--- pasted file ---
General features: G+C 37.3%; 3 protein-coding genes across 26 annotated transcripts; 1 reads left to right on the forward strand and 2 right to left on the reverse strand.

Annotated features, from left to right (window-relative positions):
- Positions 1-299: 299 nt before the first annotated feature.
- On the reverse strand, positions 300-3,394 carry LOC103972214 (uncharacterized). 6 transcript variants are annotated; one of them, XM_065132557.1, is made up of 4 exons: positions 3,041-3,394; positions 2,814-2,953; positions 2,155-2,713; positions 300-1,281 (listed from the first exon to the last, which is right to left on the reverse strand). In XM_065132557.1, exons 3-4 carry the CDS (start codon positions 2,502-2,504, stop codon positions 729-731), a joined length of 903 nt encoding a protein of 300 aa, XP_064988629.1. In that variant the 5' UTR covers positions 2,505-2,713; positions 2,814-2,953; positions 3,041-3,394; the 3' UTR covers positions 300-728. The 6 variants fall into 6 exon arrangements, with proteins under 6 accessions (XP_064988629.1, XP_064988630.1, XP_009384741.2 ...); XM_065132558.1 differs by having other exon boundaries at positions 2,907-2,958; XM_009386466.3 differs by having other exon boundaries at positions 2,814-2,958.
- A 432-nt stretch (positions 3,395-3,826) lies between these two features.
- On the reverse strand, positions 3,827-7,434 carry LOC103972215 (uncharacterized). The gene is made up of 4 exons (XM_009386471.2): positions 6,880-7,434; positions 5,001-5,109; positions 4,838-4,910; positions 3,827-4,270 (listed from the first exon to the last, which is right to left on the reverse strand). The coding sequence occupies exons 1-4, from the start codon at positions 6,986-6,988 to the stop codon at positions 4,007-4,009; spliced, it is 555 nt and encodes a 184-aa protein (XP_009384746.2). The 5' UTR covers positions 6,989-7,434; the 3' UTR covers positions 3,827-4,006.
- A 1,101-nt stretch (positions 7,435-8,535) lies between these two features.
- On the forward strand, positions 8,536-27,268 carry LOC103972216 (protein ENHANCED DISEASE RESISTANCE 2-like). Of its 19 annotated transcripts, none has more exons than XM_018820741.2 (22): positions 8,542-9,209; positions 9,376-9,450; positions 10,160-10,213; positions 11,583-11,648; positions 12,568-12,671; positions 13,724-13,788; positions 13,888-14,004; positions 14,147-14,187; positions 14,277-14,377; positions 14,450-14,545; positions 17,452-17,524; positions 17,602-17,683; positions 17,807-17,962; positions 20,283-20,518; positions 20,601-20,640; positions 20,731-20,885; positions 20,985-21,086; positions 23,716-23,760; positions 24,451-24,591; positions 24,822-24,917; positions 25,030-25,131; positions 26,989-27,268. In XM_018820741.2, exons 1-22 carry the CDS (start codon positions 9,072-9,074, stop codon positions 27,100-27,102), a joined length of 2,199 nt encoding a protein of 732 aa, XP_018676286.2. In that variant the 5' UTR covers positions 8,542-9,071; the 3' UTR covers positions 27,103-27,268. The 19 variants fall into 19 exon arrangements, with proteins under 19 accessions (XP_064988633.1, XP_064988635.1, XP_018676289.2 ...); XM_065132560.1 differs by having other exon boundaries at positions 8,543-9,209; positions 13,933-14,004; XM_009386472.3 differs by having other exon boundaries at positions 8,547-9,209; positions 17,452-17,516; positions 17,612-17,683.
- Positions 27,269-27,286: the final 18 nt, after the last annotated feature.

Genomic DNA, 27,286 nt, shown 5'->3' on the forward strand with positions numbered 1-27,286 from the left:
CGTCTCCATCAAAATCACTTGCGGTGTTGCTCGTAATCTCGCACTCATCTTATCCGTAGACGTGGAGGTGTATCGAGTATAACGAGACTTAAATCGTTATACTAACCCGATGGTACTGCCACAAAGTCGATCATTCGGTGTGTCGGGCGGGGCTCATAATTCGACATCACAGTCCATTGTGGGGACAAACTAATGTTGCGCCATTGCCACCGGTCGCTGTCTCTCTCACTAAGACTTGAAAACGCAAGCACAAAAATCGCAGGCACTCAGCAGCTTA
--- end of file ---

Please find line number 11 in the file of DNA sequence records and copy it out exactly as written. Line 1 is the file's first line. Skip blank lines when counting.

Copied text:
CGTCTCCATCAAAATCACTTGCGGTGTTGCTCGTAATCTCGCACTCATCTTATCCGTAGACGTGGAGGTGTATCGAGTATAACGAGACTTAAATCGTTATACTAACCCGATGGTACTGCCACAAAGTCGATCATTCGGTGTGTCGGGCGGGGCTCATAATTCGACATCACAGTCCATTGTGGGGACAAACTAATGTTGCGCCATTGCCACCGGTCGCTGTCTCTCTCACTAAGACTTGAAAACGCAAGCACAAAAATCGCAGGCACTCAGCAGCTTA